The House’s omnibus transportation finance bill — legislation that would inject billions of new dollars into the state’s roads, bridges and transit, and includes a hike in the state’s gas tax — passed its first test Thursday.
HF1555, sponsored by Rep. Frank Hornstein (DFL-Mpls), would spend more than $7.2 billion over the 2020-21 biennium on Minnesota’s creaky transportation infrastructure, and include new dedicated funding for roads, bridges and expanded mass transit service.
The House Transportation Finance and Policy Division approved the bill, as amended, on an 11-5, party-line vote and referred it to the House Ways and Means Committee. It is scheduled to be heard there April 10.
DFLers and Republicans in the Legislature have long agreed additional funding is needed to meet the needs of the state’s roads and bridges. But those on differing sides of the aisle have disagreed on how.
The omnibus bill, unveiled Tuesday, proposes to raise Minnesota’s per-gallon gas tax by 5 cents per year over four years, and then automatically with the rate of inflation in years after that. That, DFL leaders say, would raise nearly $600 million in funding for the state’s road and bridge infrastructure in the 2020-21 biennium, and more than $1 billion in 2022-23.
It would also take Minnesota’s current 28.5-cent gas tax from middle-of-the-pack to among the highest in the nation.
An increase in some tab fees — and bringing the motor vehicle sales tax in line with other sales taxes —would also fund additional spending. Older vehicles would see a decrease in tab fees, under the bill.
Gov. Tim Walz and legislative DFLers have justified their proposed tax and fee increases by pointing to the poor — and worsening — state of the state’s roadways.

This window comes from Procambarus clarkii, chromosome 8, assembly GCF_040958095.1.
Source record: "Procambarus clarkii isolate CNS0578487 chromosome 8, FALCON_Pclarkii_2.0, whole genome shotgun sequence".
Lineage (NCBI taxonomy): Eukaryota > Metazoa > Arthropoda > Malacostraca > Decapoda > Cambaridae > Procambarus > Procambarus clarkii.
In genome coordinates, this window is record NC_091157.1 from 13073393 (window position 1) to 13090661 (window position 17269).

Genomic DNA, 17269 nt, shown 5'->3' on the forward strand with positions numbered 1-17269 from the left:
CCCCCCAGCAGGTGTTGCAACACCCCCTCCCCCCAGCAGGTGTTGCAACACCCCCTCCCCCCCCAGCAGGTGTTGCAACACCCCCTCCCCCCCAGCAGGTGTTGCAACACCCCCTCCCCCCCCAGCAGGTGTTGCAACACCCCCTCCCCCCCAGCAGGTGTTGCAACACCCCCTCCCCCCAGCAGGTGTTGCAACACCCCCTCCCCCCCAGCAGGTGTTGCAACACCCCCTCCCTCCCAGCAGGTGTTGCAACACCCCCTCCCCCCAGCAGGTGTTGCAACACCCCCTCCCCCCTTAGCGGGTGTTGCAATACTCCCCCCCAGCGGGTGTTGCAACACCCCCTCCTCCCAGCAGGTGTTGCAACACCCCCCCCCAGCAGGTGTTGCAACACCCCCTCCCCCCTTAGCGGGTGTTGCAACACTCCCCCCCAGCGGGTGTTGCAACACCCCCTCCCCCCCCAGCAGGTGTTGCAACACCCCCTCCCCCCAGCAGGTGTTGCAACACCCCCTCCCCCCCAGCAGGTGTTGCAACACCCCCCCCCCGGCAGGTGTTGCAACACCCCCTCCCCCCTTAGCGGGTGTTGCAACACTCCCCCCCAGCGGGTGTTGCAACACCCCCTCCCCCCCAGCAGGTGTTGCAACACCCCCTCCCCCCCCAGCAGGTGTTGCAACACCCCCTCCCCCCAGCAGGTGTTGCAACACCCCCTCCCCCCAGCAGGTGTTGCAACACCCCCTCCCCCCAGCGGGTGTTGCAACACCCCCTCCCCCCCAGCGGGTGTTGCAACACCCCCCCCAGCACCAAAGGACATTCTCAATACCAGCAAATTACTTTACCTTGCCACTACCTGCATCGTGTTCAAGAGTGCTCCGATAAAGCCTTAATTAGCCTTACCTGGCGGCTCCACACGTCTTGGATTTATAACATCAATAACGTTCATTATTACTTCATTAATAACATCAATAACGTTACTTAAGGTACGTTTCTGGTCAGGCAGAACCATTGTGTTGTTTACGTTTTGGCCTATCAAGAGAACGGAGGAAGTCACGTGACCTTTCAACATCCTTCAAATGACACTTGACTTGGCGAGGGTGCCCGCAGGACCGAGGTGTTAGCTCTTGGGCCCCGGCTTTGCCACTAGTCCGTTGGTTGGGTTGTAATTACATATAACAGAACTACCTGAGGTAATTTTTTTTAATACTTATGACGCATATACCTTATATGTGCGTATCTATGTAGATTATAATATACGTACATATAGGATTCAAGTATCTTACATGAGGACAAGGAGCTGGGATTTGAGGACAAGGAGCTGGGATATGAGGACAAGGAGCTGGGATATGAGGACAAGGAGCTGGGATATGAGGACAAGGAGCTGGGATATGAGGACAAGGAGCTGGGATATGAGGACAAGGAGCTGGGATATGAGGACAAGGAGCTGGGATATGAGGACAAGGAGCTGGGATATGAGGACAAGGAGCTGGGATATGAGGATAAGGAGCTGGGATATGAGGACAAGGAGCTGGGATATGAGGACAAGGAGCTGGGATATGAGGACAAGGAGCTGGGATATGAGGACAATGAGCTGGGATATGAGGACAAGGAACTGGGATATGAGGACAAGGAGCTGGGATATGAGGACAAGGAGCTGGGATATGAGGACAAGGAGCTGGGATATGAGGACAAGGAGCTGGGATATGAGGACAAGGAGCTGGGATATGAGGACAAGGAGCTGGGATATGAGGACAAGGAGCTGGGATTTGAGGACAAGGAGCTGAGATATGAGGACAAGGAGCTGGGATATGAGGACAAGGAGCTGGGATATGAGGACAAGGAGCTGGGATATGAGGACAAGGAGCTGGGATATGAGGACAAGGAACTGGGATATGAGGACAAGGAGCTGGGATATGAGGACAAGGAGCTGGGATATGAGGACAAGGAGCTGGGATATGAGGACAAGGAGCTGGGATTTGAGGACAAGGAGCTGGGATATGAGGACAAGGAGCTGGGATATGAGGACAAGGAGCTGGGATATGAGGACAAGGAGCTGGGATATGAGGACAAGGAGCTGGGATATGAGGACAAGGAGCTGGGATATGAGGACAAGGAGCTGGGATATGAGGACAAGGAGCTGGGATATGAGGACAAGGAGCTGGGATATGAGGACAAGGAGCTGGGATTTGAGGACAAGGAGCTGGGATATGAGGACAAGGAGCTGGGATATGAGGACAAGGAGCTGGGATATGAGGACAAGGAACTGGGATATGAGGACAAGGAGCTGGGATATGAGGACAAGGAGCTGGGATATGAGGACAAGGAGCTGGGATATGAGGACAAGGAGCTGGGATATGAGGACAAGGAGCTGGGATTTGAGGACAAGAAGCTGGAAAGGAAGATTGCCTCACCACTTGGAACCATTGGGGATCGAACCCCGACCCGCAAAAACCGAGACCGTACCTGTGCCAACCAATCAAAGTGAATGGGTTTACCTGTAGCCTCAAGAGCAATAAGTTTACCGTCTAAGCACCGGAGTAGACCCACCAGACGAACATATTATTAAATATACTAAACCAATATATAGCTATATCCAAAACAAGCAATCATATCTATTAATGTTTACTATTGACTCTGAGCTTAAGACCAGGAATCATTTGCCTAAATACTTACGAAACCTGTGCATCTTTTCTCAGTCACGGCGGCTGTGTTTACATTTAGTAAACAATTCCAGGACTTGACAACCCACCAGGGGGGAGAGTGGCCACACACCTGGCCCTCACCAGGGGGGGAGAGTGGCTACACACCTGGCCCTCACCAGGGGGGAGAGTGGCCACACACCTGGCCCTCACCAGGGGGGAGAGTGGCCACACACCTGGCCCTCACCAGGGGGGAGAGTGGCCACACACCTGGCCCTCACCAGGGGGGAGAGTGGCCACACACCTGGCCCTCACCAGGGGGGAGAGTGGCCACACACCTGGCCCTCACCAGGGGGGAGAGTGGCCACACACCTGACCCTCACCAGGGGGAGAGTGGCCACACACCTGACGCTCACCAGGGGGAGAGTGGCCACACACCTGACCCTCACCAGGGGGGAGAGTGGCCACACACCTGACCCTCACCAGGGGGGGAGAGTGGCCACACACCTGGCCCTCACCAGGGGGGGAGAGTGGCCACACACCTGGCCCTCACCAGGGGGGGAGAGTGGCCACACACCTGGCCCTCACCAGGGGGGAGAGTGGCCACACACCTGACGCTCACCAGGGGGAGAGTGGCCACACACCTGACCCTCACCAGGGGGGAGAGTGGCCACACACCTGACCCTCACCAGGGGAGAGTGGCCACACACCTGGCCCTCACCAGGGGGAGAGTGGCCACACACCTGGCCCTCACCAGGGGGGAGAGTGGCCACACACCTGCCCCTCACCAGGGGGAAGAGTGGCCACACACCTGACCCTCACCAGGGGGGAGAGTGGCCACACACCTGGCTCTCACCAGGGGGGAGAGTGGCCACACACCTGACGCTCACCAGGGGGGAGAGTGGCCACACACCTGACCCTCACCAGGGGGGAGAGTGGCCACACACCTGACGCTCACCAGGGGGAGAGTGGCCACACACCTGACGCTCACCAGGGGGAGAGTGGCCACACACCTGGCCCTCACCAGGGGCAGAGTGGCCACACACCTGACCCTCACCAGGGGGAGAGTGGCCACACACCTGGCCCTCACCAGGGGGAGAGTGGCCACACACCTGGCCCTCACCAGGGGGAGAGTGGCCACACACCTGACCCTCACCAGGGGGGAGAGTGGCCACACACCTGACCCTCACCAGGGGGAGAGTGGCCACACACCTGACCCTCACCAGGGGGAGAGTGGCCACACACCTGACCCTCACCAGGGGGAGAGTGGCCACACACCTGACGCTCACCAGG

Minnesota’s roads are in “state of disrepair,” Hornstein said. “It is literally crumbling infrastructure.”
And to address the problem, he added, “We are going to need new revenue.”
For transit, HF1555 proposes to raise a seven-county metro area sales tax by a half-cent to raise roughly $400 million over the next biennium.
Half of that funding, under the bill, would be directed to the Metropolitan Council for transit service. The other half would go to the Transportation Advisory Board, an advisory panel to the council responsible for planning new regional transit projects.
“Overall, this is a very expensive bill,” said Rep. John Koznick (R-Lakeville). “We’re looking at $1.3 billion in tax increases.”
Republicans have supported transportation funding plans that use existing General Fund dollars by shifting revenue from motor vehicle-related taxes. DFLers have said that funding source isn’t constitutionally-dedicated to transportation — like proceeds from the gas tax is to roads and bridges — and could be shifted to other needs in any given year by a future Legislature.
But, Rep. Paul Torkelson (R-Hanska), the Republican lead on the division, said, “It doesn’t say in the constitution that we should only use dedicated funding.” He called it a mistake to not utilize General Fund dollars, and said the gas tax isn’t a long-term solution to the state’s transportation funding gap.
The division added a number of amendments offered by both DFLers and Republicans to the bill during hours of deliberation Thursday. Among amendments adopted are those that would: